During their 400-million-year reign, sharks have faced environmental pressures similar to those confronting all species -- they must acquire food, escape predators, find mating partners and ensure the survival of their offspring. In addition to these historical pressures, modern sharks must also contend with the relatively new environmental pressures created by humans, including polluted waters, changing climates and unsustainable fishing practices.
Historic Environmental Pressures
The ancestors of modern sharks appeared long before the first dinosaur walked the planet, and it did not take the lineage long to evolve a very successful suite of adaptations to survive in their environment -- most of which, modern sharks still possess. Streamlined bodies, cartilaginous frames and advanced sensory systems have helped sharks to become incredible predators. While some of the larger species enjoy an existence that is largely predator-free, most shark species are small, and must use speed and agility to out maneuver predators. Additionally, many small species -- and the young of large species -- tend to select predator-free habitats, such as lagoons and estuaries.
Perils of Pollution
Run-off water contaminates near-shore waters with pesticides, fertilizers and sediments. These pollutants are very destructive to sea-grass habitats, reefs and estuaries -- habitats that many sharks use as nurseries for their young. Additionally, some species -- notably tiger sharks (Galeocerdo cuvier) and bull sharks (Carcharhinus leucas) -- prowl these habitats for prey. Bioaccumulation -- the tendency for animals of high trophic levels to accumulate dietary toxins -- has a strong effect on sharks. Sharks often have high levels of heavy metals -- particularly mercury -- in their tissues, which may prove detrimental to their health.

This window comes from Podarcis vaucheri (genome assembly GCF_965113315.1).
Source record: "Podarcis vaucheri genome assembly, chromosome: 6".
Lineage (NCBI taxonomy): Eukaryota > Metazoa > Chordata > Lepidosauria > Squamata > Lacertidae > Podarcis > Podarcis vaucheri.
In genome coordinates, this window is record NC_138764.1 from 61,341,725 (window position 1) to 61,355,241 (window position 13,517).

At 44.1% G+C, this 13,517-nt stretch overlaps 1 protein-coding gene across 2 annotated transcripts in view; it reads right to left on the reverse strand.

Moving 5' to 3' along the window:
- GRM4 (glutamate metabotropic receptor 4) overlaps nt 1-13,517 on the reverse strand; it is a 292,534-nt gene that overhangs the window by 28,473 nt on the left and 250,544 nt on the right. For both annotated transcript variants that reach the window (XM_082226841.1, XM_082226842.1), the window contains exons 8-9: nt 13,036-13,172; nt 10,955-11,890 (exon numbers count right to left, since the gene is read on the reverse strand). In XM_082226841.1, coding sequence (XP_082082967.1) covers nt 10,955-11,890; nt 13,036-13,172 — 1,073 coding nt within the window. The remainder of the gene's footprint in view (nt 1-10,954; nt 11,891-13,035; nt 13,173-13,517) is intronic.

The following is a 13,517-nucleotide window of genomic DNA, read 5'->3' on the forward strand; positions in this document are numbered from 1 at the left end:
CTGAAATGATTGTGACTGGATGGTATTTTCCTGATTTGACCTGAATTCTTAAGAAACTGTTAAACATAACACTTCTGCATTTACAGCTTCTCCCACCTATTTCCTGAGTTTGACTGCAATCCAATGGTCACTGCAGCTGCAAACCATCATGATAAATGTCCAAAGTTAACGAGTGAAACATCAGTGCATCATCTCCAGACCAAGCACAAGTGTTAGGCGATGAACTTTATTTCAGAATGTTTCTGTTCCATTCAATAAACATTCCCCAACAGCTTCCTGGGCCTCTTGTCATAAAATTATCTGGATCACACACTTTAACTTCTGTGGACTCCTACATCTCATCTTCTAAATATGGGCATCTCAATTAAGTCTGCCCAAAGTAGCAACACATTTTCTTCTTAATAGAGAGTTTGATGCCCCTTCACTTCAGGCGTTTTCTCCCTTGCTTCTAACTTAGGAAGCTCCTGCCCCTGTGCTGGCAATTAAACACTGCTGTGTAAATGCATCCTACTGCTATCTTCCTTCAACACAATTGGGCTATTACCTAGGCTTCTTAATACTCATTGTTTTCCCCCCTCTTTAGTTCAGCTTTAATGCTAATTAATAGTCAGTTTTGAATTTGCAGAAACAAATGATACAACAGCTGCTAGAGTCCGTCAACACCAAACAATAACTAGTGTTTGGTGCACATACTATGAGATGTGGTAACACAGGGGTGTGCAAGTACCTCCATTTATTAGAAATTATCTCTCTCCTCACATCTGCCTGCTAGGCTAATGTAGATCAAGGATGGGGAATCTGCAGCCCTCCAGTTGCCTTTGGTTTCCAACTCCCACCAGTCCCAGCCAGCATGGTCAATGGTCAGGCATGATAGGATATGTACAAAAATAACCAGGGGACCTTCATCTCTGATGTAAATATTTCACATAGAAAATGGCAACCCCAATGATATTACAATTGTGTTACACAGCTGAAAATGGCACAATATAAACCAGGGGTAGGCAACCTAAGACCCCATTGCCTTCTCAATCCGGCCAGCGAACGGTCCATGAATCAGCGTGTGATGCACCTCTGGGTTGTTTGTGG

Climate and Chemistry Change
Along with that of the Earth’s atmosphere, the temperatures of the ocean are rising. While a small fluctuation in temperatures may not affect sharks directly, it's very likely to cause the collapse of portions of the food web. In addition to, and perhaps more detrimental than, the rise in temperature, the carbon dioxide levels of the ocean have risen dramatically. This increase in CO2 is profoundly changing ocean chemistry, most notably by lowering the water's pH levels. This acidification slows the formation of mollusk shells, slows or eliminates the growth of coral and can even make fish unable to detect prey via their sense of smell.
According to the Pew Environment Group, as many as 100 million sharks may die each year from fishing activities, many of which represent incidental by-catch. Humans are also harvesting the sharks' prey at an unsustainable rate. Because many sharks are at the top of the food chain, they are dependent on organisms of many different levels in the food chain -- including those species targeted by humans. Additionally, low populations make it difficult for sharks to find suitable mates. While this may not pose a problem for species that form dense colonies, those species that occur at low densities may have trouble finding mates in the vast ocean.
While environment pressures affect sharks, the opposite is equally true. In 2013, a team of ichthyologists from the Australian Institute of Marine Science and the University of Toronto studied the effects of shark population decline on the coral reefs off the northwest Australian coast. Scientists found that declining shark populations correlated with a decline in the herbivorous fish species that inhabit the reefs. With their population unchecked by sharks, mid-level predators consume more of the reefs' herbivores, which are important for keeping algae levels in check.
- Jupiterimages/Photos.com/Getty Images